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After decades of persistent trials and punctual errors, it got an identity as a good option for breakfast. Of course, the domestication of the name ‘corn flakes’, the positioning and the marketing of the brand, and the introduction of newer flavours helped the brand to find a niche, but it is brand linguistics that held things together – not letting them fall apart. Concurrently, the proof of the pudding is in the eating

Twitter, sandwich, donkey, economics & advertising

Marks + methods - Chicken Blog Post
Marks + methods - Chicken Blog Post

Twitter, sandwich, donkey, economics & advertising

A few tweets made a popular restaurant run out of chicken sandwiches in a week.
Are we missing something here?

Twitter & sandwich

The end of the last decade has shown us what brands actually mean to their followers. Brands meant so much to them that they started a small battle on twitter and ended it as quickly as they started.

In Aug ‘19, Popeyes, an American fast food restaurant chain started making chicken sandwiches for the first time and they posted about this on Twitter. Chick-fil-A, another American fast food restaurant chain, also tweeted about their already famous chicken sandwich claiming that they invented it. Popeyes, being cocky for a while, replied to that tweet whether ‘they’re doing alright’. It all started off on a lighter note but escalated quickly. Fans and followers of both the brands came on board and continued retweeting this issue until it took a ride across the country. Popeyes claimed that their sandwich is the best, which was challenged by Chick-fil-A, which has been making sandwiches for a long time now. Eventually, both the companies sold sandwiches like never before. No amount of advertising has helped them run out of food in their entire lifetime.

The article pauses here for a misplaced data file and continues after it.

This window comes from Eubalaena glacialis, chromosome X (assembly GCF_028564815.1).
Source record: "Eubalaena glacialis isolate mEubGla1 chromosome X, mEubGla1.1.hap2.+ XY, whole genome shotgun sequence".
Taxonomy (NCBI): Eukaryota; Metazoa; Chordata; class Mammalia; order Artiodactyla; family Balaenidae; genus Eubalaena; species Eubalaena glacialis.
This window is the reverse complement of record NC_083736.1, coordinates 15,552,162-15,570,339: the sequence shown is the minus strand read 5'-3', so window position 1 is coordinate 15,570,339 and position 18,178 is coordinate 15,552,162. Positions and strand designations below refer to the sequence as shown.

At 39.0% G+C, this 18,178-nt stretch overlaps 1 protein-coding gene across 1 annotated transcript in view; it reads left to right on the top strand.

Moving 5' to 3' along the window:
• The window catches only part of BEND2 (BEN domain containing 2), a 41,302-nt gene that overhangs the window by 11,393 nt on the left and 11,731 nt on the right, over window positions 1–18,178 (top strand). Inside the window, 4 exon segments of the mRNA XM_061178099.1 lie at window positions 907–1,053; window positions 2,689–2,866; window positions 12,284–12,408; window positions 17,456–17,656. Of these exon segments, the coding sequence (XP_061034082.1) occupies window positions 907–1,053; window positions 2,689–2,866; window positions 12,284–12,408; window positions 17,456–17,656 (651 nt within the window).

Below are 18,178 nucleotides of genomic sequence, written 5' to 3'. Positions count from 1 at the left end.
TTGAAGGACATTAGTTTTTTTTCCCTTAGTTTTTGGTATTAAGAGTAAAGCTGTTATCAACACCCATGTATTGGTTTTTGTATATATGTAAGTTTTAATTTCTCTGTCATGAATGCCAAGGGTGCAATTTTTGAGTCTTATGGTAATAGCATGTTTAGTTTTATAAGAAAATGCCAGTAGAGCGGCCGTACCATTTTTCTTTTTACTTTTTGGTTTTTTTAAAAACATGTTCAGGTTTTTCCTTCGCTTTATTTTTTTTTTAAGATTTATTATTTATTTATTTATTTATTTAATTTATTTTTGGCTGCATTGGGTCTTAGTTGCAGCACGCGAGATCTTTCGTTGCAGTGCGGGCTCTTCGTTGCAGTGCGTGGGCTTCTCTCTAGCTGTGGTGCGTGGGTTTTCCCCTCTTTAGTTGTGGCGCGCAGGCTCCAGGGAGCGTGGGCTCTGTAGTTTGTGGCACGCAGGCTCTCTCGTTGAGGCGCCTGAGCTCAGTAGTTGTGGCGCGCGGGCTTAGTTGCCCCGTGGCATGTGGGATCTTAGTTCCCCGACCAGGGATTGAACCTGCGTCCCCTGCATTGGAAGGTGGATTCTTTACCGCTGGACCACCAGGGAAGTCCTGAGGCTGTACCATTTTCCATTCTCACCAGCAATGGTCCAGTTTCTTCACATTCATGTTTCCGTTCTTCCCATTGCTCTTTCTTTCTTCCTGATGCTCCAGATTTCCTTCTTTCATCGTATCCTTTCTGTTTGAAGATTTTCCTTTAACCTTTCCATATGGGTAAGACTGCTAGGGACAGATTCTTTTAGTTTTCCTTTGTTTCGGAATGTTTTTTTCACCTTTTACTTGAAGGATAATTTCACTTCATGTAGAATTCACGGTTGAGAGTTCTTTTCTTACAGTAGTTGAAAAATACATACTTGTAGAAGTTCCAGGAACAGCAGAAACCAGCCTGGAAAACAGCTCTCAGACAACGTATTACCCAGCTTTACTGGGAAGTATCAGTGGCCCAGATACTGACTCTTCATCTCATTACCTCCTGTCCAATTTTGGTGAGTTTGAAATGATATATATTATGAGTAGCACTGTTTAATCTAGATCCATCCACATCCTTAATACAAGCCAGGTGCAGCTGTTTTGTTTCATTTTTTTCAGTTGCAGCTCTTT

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While both the parties occupied the battlefield, a third player entered. It was another American fast food restaurant chain named Wendy’s. With no intention to win the war or conquer the followers of the former, they just tweeted with peace. They said their chicken sandwich is the second best. They tried to have a bite of the market and eventually succeeded. After a week or so, it was reported that Popeyes’ sales soared in a short period and one of its store even ran out of sandwiches one day

The philosophy of the ass

French philosopher Jean Buridan expounded about free will with a hypothetical situation of an ass/donkey that is hungry. He asks, if there are two identical (in appearance & quality) haystacks lying equidistant from the ass, which stack would it choose to eat? For this, the philosopher’s answer is rather sour. Buridan argues that, unable to choose one, the ass dies of hunger. There are other versions of the same paradox with different variables, but the point of interest is about choice between two equal objects and equal forces.